In this age of outsourcing the help we need, it’s good to know we can get a trained professional to file our taxes—whether it’s for personal or small business needs. However, choosing the right tax preparer is key. Here are ten things to look out for when you make that choice:
“Credentials, credentials, credentials”
1. Look for tax preparation qualifications.
You can choose from a Tax Attorney, a Certified Public Accountant (CPA)—both of whom are certified by their respective boards for tax help, Enrolled Agents (EA), Annual Filing Season Program (AFSP) practitioners and Unenrolled Return Preparers.
Whew! All those initials can seem a little daunting, and so let me put things simply, depending on the level of training each one has received, and the services they offer you.
A Tax Attorney is a lawyer who specializes in taxation law and is helpful for litigation cases or IRS examinations. Similarly, when you are in need of an Attorney, look for a CPA who focuses on tax matters or has specialized training in taxation.
Enrolling Agents specialize in taxation and go through tests and background checks, and are regulated by the IRS. AFSP practitioners have participated in an 18-hour continuing education program in tax return preparation.
And finally, Unenrolled Return Preparers are not tax help Maryland practitioners, but depending on the state, are allowed to prepare tax returns. These preparers are allowed to practice in Maryland if they are active registrants of the Maryland State Board of Individual Tax Preparers.
2. Does he or she have a PTIN? (Preparer Tax Identification Number)
Anyone you decide to work with is required to have this PTIN, which is an eight-digit number following the letter P. It’s part of a tax professional’s legal identification.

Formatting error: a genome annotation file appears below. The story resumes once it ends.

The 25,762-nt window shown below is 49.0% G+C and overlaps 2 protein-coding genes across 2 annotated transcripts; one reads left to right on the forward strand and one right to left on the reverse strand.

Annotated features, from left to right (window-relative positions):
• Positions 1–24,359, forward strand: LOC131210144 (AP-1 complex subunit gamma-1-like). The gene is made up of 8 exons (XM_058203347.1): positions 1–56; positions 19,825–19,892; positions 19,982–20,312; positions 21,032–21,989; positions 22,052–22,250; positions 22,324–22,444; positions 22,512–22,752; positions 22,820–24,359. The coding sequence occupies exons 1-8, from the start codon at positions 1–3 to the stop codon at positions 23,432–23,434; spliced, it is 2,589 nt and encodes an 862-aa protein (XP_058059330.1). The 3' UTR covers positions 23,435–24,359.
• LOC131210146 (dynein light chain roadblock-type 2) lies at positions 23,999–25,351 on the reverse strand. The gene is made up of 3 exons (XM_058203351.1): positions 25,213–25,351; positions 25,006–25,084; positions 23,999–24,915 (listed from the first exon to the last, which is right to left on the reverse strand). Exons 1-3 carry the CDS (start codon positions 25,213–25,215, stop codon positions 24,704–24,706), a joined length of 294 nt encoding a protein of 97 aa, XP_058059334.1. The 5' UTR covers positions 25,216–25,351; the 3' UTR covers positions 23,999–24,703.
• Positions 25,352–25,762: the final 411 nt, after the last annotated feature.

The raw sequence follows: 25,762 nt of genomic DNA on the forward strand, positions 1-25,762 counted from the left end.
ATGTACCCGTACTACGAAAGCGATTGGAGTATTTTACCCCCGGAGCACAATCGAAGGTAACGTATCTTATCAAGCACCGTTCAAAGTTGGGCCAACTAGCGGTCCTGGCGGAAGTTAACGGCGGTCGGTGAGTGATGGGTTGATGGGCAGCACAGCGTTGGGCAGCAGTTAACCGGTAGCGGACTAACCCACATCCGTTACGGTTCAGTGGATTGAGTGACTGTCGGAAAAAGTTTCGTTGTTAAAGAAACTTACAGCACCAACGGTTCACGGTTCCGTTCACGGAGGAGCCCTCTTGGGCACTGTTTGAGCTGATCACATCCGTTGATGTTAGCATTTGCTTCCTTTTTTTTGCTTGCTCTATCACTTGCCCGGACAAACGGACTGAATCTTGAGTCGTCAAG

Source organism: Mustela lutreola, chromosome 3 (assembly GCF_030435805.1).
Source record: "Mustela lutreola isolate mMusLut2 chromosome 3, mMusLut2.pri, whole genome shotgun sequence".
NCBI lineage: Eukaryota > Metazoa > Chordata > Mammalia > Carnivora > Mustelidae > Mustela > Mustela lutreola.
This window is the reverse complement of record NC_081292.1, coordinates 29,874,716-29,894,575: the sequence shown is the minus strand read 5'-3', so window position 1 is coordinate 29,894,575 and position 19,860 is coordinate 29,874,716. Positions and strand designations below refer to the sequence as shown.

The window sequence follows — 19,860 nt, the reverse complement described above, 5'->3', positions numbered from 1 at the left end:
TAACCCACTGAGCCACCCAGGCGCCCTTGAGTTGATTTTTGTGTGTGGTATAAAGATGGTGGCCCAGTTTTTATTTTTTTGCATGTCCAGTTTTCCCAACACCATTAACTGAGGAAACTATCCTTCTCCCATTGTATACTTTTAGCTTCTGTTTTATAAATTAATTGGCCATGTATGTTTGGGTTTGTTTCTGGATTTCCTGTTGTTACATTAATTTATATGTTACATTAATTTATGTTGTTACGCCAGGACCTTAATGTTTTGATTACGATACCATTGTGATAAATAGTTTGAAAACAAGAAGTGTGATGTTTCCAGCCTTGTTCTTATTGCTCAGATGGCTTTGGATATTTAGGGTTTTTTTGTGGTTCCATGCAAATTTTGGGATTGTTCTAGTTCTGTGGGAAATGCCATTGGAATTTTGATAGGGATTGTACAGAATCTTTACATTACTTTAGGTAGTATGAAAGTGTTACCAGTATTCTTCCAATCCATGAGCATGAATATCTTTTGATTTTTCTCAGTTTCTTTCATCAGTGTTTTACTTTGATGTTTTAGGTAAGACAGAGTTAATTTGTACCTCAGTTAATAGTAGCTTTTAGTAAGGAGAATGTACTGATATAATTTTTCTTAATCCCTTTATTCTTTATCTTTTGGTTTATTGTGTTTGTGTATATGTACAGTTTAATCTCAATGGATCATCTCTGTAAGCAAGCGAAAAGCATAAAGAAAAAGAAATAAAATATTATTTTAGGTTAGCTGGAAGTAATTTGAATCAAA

3. Check online reviews.
Do a Google search of their name and check out reviews on Yelp. Visit the Better Business Bureau’s website concerning your preparer’s history and license.
For lawyers and CPAs, check with Maryland’s bar association and board of accountancy. If your preparer is an enrolled agent, his or her records will be with the IRS Office of Enrollment. It’s called due diligence for a reason!
And it’s always good to be sure.
“No shady deals!”
4. Demand transparency when it comes to service fees.
Some preparers promise bigger refunds than others, and some actually base their fees on your refund. This is not the best. Better to set a service fee as well as a schedule of those fees from the beginning.
And, importantly, make sure than your refund goes into your bank account and not your preparers. Ask about this, and read the fine print…which bring us to the next item…
5. Make sure your preparer has an agreement contract for you to sign.
Before he or she starts working for you, your preparer needs to have you sign a contract that clearly states what’s expected of your preparer and when he or she needs to deliver, all included fees, and other obligations and limitations. Pro tip: Keep this contract on file for at least three years.
6. A good preparer asks for receipts.
If your preparer files your returns without asking for receipts and records from you, this should be a red flag. On your part, make sure you give him or her complete documentation.
“Hold that signature.”
7. Check everything before you sign…
Make sure you carefully check everything that your preparer wrote on your tax return before signing it. If anything is unclear, ask questions and get answers.
8. Be wary if you’re asked sign a blank tax return.
If your preparer asks you to sign a blank tax return it’s a sure sign of trouble. The IRS has mechanisms for reporting shady practices, and don’t be afraid to use those mechanisms.
“A good preparer earns your trust.”
9. A reputable preparer is always available.
A reputable preparer is available even after tax season. You may have some questions after April 15, and you should be able to contact your preparer to get your questions answered.
10. All your questions are answered.
A good preparer knows tax help Maryland’s state taxation laws and is able to answer all your questions fully and to your satisfaction. In other words, you feel safe.